While internationally, pre-recorded telephone messages, often referred to as robo-calls, have been used for some time, their use during Australian election campaigns goes back less than a decade. This article tracks the emergence of robo-calls and a complementary technology known as telephone 'town-halling' in Australia. It explores the way Australian parties are using telephonic technology as part of their election campaigns and compares this use to the experience in the United States and Canada. While these countries have seen a push for increased robo-call and telephonic regulation as a result of a number of controversies, this article argues that any regulatory changes in Australia should reflect the different way the technology is being used here. In particular, the evidence shows that it is the telephone 'town-hall' technology which is set to grow most significantly and regulatory changes need to reflect the distinction between the two forms of telephonic political campaigning.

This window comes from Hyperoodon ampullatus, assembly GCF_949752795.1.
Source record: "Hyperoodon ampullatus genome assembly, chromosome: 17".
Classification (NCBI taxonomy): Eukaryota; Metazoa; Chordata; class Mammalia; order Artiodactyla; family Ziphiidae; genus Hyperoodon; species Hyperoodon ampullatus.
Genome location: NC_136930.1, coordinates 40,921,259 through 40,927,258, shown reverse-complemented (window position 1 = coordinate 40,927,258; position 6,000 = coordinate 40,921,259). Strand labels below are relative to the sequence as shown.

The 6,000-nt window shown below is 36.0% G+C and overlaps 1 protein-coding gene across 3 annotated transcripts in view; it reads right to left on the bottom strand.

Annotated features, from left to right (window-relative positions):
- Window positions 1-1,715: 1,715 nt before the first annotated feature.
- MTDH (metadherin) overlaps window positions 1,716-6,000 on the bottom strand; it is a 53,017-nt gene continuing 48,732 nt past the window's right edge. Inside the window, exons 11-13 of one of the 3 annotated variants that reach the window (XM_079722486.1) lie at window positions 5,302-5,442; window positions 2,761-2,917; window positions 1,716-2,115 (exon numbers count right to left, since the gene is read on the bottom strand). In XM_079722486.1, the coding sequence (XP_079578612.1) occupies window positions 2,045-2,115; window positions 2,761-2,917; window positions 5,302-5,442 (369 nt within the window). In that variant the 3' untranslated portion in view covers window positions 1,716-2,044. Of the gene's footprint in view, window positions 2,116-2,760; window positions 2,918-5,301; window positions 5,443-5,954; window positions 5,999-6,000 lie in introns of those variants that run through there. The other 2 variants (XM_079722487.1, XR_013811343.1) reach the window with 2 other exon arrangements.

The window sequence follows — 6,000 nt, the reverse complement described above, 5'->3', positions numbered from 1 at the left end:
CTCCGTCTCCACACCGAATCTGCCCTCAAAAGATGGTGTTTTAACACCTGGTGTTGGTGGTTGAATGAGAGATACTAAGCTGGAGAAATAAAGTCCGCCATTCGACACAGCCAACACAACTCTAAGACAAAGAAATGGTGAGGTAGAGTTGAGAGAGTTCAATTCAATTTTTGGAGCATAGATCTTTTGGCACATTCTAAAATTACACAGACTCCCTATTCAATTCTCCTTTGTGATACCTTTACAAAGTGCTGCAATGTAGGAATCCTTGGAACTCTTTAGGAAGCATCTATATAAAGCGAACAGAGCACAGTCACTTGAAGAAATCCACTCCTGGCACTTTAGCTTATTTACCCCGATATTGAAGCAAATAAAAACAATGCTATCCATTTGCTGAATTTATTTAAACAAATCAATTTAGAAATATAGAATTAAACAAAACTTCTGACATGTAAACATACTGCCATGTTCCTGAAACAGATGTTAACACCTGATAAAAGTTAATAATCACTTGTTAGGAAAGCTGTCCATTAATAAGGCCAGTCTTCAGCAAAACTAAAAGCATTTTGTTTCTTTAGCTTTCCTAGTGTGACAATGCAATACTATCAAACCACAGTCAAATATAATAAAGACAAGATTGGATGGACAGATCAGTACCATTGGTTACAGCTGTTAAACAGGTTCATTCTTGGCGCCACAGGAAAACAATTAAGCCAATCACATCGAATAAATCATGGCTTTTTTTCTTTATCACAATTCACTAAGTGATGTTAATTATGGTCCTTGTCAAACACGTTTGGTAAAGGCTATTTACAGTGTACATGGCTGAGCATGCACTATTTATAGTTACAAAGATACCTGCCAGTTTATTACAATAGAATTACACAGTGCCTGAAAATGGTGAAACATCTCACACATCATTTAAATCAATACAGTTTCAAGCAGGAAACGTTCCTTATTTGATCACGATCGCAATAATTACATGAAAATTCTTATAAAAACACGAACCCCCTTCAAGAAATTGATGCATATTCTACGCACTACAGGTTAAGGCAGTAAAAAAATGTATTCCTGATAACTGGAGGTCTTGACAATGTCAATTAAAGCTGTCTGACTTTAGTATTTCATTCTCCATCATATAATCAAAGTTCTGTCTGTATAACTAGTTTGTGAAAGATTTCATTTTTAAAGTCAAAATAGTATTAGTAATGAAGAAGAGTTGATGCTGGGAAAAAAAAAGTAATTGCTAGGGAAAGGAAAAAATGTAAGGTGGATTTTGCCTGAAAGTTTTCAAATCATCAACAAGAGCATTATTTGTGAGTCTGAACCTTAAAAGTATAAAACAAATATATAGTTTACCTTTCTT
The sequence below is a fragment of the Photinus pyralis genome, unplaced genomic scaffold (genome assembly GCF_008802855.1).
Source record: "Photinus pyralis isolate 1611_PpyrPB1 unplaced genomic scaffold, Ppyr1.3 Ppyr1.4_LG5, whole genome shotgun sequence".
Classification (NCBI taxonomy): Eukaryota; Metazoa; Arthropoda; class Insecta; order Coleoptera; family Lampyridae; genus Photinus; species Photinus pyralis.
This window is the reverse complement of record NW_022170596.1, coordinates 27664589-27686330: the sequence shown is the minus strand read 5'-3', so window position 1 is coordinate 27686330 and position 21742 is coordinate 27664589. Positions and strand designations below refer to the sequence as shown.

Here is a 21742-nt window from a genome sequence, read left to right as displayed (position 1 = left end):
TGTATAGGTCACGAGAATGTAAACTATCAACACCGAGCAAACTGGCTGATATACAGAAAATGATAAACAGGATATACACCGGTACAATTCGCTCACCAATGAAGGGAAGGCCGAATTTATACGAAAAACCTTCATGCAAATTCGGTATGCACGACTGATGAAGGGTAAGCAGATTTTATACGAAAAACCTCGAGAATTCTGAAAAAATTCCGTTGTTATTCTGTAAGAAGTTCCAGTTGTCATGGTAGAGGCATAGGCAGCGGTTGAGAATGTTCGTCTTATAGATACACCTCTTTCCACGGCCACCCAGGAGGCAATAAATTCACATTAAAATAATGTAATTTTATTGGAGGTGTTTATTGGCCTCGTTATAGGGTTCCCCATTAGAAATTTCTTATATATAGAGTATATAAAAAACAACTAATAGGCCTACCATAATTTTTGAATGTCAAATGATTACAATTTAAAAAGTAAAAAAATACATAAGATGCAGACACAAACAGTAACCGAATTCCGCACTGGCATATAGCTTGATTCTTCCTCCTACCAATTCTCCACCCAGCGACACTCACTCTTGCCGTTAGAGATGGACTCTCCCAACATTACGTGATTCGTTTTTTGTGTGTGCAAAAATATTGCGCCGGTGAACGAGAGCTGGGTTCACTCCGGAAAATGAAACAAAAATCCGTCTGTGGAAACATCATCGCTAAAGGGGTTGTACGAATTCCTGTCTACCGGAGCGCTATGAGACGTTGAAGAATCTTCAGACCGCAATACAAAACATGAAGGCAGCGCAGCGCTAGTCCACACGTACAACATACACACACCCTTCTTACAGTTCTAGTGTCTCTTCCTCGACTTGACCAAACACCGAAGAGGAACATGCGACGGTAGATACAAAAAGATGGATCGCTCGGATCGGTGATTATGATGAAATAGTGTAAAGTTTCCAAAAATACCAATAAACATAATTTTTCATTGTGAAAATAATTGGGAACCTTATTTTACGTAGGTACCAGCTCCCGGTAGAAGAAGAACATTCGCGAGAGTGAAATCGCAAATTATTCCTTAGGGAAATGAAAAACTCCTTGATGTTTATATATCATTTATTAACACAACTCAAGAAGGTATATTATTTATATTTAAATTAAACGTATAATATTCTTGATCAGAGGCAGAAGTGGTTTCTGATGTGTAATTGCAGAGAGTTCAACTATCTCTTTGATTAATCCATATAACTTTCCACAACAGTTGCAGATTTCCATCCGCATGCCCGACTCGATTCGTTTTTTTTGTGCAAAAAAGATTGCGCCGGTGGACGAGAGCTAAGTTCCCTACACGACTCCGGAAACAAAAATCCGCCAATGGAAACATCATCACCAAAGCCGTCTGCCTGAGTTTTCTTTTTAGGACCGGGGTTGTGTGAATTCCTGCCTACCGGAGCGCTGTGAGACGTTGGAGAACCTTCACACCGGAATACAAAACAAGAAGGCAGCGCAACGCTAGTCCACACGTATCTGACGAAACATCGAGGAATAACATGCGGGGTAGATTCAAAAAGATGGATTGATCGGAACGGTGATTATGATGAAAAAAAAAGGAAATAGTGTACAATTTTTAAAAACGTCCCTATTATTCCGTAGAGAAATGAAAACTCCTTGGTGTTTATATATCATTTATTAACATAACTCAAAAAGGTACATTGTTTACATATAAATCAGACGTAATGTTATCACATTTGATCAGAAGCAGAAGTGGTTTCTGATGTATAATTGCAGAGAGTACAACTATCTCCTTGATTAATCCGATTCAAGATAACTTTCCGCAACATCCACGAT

|Number of pages||16|
|Journal||Communication, politics and culture|
|Publication status||Published - 2014|
Bibliographical noteCopyright the Author(s) 2014. Version archived for private and non-commercial use with the permission of the author/s and according to publisher conditions. For further rights please contact the publisher.
- political parties